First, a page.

After Brexit: The road ahead

LONDON, UK.- Pro-EU supporters gather outside Europe House in central London, Britain, on Jan. 31, 2020. Britain will leave the European Union (EU) on Jan. 31, 2020.

After nearly forty-seven years, the Union Jack was lowered from European Union buildings on the night of January 31, as the United Kingdom officially left the European Union. Following a close referendum in 2016, UK and European officials engaged in drawn-out negotiations about the way Britain would leave the bloc and what future relationship London would have with its European neighbors. Despite the official exit of the United Kingdom, many of these issues remain unresolved, as both sides must now focus on completing a free trade agreement and standardizing their cooperation in other policy areas, such as security and defense, foreign affairs, energy, and technology. For now, the United Kingdom will continue to follow EU rules and regulations, until a permanent economic relationship is reached.

Discussions about Brexit were even more contentious within the United Kingdom, as Parliament grappled with the proper course to take in achieving Brexit. Prime Minister Theresa May was unable to secure her original Withdrawal Agreement, which forced her to resign with Prime Minister Boris Johnson succeeding her. Only a general election was able to break the gridlock, but numerous questions still remain, including the status of the border between the Republic of Ireland and Northern Ireland, and the fate of Scotland, which voted to remain in the EU and has since a rise in popularity of the pro-independence Scottish National Party (SNP).

With Brexit now technically achieved, the remaining questions about the future UK-EU relationship will continue to dominate both sides in the years to come. Atlantic Council experts offered their response to the formal exit of the United Kingdom from the European Union and what lies ahead for both the UK and Europe:

Benjamin Haddad, director of the Atlantic Council’s Future Europe Initiative:

For Paris: An opportunity and a warning sign

“Two days after the United Kingdom officially left the European Union, French President Emmanuel Macron was visiting Poland for the first time in his presidency in a bid to warm strained ties with Central and Eastern European countries. The visit’s timing is probably a coincidence, but it highlights the need for Paris to build new partnerships within the EU. A need but also an opportunity as many smaller countries might seek to balance their relationships with Berlin.

“It is a paradoxical moment for France. The United Kingdom’s initial application to the European Community was delayed because of General Charles de Gaulle’s veto. De Gaulle thought London would never be a full European member, always looking to the other side of the Atlantic, and the UK had to wait for his successor, Georges Pompidou, to join the Community. The two countries were often at odds: on the 1980s rebate controversy, Iraq, or on the early developments of European defense that the UK saw as competing with NATO. And yet, London was also seen as a useful counterweight to Berlin for France, especially as it managed to shape compromises on defense (Saint Malo, Lancaster House Treaties) with the other most important European military player.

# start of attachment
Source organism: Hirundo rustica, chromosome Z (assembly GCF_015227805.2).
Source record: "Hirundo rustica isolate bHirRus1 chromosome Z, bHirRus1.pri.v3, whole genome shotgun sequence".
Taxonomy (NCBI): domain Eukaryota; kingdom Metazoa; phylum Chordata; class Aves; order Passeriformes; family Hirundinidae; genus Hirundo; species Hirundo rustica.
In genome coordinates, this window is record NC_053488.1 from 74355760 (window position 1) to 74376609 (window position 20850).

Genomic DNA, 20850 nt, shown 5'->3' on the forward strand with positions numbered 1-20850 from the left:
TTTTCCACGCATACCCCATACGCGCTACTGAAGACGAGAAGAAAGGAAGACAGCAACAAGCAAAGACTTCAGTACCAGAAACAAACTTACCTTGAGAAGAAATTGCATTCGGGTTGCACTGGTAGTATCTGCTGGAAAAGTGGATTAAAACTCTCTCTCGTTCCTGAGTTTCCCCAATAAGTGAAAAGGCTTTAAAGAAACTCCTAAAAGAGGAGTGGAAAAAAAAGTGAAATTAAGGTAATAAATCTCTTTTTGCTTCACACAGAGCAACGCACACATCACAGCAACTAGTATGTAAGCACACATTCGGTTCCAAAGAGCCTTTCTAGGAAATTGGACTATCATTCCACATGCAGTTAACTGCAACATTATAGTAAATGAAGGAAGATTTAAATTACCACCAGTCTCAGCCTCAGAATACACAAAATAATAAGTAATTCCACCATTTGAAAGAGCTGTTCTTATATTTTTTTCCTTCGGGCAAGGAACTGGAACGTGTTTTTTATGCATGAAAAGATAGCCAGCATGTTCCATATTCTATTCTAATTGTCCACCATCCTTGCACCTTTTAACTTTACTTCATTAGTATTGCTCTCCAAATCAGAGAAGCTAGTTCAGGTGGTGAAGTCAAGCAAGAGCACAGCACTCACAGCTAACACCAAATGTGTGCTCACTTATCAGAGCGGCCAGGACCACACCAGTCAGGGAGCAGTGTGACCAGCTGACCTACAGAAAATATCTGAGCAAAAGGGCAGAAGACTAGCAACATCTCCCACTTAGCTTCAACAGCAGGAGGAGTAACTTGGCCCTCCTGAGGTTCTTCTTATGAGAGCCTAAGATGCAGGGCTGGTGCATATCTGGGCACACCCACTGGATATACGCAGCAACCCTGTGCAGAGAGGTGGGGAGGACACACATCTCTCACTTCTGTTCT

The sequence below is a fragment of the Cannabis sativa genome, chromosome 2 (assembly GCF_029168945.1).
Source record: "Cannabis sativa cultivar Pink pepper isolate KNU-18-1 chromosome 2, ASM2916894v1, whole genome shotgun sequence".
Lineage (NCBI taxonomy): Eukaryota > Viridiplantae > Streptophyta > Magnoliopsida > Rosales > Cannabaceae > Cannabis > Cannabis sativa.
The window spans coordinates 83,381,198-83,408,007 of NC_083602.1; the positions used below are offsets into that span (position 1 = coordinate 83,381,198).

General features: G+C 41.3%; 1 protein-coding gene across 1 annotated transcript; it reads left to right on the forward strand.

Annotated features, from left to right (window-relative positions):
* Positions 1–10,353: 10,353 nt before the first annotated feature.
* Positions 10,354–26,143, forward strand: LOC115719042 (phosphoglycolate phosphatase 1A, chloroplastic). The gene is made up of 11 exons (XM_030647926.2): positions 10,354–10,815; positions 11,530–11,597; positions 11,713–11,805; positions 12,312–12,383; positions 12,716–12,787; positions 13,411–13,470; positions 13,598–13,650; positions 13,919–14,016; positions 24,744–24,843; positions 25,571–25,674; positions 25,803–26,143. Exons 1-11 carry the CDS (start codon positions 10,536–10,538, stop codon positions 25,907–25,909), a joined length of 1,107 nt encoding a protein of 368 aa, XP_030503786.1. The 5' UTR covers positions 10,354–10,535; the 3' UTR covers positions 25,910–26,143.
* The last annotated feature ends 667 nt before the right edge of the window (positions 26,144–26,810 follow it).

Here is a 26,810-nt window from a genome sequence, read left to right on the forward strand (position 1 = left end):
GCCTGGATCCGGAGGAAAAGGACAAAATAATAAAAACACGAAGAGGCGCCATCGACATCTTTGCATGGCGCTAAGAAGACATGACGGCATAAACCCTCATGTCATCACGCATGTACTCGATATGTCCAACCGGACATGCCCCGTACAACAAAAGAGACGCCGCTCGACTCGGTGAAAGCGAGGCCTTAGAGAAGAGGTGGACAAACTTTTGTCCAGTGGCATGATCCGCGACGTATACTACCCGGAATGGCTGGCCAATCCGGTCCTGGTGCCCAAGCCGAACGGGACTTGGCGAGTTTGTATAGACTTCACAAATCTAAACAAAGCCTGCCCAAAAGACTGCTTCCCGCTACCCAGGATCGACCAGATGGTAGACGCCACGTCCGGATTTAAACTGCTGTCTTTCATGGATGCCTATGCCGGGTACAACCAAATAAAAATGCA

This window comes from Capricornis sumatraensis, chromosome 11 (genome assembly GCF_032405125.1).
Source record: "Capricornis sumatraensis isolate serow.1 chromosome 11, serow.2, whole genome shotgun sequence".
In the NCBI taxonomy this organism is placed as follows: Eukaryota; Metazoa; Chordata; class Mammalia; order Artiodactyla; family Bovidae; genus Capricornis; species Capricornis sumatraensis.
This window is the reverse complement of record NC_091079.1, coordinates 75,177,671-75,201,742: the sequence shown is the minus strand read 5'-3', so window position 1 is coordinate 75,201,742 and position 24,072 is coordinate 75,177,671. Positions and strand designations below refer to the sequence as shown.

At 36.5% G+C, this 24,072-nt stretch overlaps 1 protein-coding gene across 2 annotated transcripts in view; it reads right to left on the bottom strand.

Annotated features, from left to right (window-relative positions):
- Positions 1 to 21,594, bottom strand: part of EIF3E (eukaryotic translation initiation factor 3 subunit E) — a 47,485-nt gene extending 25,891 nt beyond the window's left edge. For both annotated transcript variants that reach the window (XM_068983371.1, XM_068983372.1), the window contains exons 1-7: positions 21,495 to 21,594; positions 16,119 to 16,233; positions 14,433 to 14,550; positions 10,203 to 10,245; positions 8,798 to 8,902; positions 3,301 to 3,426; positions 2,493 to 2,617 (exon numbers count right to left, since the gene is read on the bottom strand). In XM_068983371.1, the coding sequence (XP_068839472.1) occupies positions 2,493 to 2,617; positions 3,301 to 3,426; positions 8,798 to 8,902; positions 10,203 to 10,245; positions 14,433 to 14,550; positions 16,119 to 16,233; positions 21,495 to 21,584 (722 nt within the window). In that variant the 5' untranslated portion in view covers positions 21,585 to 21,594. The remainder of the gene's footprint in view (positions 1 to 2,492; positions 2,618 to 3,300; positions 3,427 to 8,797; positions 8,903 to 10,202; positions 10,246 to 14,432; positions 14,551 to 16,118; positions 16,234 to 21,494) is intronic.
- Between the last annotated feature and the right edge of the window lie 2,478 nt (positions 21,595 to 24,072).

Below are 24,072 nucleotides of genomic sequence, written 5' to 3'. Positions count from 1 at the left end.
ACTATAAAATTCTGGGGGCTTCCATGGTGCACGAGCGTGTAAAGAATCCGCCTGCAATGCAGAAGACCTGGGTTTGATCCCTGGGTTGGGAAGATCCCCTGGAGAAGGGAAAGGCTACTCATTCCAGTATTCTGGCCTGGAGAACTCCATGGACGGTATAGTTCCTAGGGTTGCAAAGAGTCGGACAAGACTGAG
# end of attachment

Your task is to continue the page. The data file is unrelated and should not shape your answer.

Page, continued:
“In a statement, Macron called Brexit “sad” and a “warning sign,” calling on the EU to avoid any sense of complacency and reform to adopt more democratic and efficient decision making mechanisms. The French president’s agenda for EU reform, a bid for “European sovereignty,” encompassing tougher immigration policies and a more ambitious trade and defense agenda, is a key priority of his presidency. This ambition led him to adopt a hawkish position against further extension of Brexit deadlines, which he saw as a distraction from urgent reforms, a firm position he ironically shared with Boris Johnson.

“Now that Brexit is effective, France has an interest in keeping the UK close, especially on defense and security developments, a priority for Paris for Europe to matter on the international stage. While PESCO and the European Defense Fund are exclusively EU instruments (and the status of the UK as a third party in EDF-funded projects will be debated), Macron has pushed forward other broader initiatives such as the European Intervention Initiative or concepts like the European Security Council that would include the UK.”

Frances Burwell, distinguished fellow in the Atlantic Council’s Future Europe Initiative:

“Walking past Parliament Square and Whitehall this afternoon, with seven hours to go before Brexit, there is the emerging feeling of a street party. Union Jacks everywhere, a stage with music, families with children, and lots of celebratory yells, along with mild but cloudy weather. But interviews here in London make clear that this country is leaving the European Union with little understanding of what it wants and no serious discussion about the costs of different options.